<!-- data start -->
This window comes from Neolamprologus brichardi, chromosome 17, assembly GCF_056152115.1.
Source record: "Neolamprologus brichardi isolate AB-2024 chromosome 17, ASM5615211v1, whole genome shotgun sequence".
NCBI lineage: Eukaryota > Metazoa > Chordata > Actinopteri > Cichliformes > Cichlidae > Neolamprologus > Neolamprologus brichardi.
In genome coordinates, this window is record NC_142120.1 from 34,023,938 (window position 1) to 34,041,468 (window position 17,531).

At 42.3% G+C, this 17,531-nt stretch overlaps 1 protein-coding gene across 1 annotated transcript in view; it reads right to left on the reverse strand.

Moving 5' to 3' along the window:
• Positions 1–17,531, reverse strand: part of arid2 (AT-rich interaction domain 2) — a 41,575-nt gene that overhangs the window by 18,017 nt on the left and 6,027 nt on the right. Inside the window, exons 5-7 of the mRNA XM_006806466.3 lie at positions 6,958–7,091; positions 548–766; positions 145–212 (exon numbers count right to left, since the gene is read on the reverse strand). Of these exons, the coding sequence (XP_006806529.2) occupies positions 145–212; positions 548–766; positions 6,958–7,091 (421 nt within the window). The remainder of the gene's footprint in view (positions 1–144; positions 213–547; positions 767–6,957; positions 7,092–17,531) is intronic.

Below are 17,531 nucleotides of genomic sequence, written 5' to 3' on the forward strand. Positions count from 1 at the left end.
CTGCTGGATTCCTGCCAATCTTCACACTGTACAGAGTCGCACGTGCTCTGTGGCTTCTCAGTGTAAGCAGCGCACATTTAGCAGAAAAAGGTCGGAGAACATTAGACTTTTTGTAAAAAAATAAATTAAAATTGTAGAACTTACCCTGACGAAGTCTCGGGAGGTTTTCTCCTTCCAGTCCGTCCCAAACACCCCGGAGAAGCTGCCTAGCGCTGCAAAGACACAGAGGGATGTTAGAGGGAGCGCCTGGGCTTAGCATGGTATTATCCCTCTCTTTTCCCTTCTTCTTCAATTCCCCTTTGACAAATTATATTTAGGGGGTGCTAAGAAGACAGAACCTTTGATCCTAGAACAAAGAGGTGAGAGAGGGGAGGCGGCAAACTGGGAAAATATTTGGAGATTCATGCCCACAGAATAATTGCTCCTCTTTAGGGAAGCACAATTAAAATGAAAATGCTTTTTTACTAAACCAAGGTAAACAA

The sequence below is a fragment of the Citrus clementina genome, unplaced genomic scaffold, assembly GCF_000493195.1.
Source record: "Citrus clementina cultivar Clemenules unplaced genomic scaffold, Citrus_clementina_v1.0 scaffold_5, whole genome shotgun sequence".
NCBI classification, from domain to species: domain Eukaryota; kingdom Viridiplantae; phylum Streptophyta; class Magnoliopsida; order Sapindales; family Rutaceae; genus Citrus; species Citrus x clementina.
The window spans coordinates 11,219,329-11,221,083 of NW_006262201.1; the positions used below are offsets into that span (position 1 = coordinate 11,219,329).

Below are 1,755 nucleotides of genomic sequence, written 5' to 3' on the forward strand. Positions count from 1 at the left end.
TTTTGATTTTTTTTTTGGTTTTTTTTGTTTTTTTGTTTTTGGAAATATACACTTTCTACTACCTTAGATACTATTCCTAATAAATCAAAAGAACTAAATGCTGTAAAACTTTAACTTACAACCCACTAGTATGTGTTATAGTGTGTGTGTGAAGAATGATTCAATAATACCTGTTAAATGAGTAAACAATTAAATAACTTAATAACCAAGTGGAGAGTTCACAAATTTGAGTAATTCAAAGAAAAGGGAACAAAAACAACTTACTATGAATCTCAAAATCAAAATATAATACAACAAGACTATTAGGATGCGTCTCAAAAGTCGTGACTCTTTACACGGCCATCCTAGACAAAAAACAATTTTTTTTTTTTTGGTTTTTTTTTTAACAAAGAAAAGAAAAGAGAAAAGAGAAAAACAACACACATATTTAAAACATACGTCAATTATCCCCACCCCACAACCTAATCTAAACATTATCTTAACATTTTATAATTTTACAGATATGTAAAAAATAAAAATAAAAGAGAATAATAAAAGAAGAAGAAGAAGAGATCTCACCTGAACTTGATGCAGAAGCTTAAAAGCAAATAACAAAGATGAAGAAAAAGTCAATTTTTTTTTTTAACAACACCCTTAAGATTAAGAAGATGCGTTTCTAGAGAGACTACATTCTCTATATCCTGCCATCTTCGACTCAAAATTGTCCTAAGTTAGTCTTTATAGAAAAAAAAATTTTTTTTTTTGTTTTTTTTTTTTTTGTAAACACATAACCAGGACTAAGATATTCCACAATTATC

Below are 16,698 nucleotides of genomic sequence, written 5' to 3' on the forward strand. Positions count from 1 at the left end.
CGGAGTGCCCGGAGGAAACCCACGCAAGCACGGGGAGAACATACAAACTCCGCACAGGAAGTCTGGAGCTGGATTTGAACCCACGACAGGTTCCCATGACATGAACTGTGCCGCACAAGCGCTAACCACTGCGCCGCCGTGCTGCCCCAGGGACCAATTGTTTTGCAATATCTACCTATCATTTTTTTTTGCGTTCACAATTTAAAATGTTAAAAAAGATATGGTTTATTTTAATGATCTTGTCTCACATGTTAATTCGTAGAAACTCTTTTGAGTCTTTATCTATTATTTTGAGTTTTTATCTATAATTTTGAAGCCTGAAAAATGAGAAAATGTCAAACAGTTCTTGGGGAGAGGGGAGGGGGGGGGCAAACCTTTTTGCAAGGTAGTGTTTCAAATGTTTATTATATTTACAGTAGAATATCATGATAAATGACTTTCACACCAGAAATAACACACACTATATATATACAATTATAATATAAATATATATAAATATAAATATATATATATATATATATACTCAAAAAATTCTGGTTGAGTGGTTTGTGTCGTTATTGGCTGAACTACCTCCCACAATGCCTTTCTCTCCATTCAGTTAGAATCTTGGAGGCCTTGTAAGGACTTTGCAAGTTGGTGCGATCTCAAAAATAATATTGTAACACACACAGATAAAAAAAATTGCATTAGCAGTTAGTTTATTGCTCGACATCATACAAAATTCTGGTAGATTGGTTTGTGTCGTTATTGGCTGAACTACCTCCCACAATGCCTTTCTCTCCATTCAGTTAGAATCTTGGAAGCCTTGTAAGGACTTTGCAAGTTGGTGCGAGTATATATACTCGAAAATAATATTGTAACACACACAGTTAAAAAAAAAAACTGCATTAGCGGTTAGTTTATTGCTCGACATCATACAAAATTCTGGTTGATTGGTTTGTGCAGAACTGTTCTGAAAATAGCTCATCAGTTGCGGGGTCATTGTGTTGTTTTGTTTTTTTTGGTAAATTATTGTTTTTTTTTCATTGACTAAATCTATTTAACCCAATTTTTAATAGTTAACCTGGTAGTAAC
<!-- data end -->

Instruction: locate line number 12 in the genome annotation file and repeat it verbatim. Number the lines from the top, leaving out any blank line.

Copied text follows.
NCBI classification, from domain to species: domain Eukaryota; kingdom Viridiplantae; phylum Streptophyta; class Magnoliopsida; order Sapindales; family Rutaceae; genus Citrus; species Citrus x clementina.